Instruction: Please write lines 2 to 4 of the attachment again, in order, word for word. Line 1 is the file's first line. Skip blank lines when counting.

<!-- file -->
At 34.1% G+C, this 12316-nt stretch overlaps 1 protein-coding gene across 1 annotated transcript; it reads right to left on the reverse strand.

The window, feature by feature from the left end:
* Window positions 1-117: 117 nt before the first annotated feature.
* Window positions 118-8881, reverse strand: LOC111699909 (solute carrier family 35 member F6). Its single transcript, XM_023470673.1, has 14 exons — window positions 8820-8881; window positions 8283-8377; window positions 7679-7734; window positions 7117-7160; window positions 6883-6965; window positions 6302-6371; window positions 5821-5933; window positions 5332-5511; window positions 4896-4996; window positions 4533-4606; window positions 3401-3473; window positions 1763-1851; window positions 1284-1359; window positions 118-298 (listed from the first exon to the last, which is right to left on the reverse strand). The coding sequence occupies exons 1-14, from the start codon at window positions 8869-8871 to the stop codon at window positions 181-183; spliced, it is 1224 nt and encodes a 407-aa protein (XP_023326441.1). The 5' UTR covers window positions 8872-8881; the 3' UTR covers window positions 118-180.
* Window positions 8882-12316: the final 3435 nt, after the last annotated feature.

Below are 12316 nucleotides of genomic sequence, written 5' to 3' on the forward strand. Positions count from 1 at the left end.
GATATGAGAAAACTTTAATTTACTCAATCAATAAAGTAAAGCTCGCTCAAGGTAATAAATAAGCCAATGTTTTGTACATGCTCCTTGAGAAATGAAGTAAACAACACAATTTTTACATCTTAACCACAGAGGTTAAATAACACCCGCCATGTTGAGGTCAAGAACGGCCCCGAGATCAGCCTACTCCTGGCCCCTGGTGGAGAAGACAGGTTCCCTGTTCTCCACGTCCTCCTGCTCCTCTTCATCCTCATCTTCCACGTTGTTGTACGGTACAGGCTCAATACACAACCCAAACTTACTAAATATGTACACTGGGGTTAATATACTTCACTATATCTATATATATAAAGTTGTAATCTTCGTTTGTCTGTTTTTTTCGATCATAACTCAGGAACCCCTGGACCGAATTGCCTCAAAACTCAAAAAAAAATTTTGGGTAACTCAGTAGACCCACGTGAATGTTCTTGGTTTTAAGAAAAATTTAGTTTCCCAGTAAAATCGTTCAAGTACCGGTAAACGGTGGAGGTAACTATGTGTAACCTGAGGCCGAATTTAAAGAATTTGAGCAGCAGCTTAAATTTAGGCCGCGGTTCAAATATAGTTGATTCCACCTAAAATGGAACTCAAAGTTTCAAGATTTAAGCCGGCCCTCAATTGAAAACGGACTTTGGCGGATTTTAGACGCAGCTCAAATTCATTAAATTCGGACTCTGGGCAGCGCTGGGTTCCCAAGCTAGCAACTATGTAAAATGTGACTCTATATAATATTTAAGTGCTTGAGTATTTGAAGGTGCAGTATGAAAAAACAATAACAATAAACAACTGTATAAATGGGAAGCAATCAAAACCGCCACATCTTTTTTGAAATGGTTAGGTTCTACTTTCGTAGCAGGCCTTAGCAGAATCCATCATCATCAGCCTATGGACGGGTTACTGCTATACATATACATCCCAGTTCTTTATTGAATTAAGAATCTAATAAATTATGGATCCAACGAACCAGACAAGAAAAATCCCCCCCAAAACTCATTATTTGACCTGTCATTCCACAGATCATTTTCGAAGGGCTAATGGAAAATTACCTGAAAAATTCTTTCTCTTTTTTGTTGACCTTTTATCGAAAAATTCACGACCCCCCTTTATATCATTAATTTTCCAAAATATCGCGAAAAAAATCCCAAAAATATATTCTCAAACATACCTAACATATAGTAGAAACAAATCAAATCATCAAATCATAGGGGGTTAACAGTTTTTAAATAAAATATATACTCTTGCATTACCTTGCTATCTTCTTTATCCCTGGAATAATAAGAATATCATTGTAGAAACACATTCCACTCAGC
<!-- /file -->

The window, feature by feature from the left end:
* Window positions 1-117: 117 nt before the first annotated feature.
* Window positions 118-8881, reverse strand: LOC111699909 (solute carrier family 35 member F6). Its single transcript, XM_023470673.1, has 14 exons — window positions 8820-8881; window positions 8283-8377; window positions 7679-7734; window positions 7117-7160; window positions 6883-6965; window positions 6302-6371; window positions 5821-5933; window positions 5332-5511; window positions 4896-4996; window positions 4533-4606; window positions 3401-3473; window positions 1763-1851; window positions 1284-1359; window positions 118-298 (listed from the first exon to the last, which is right to left on the reverse strand). The coding sequence occupies exons 1-14, from the start codon at window positions 8869-8871 to the stop codon at window positions 181-183; spliced, it is 1224 nt and encodes a 407-aa protein (XP_023326441.1). The 5' UTR covers window positions 8872-8881; the 3' UTR covers window positions 118-180.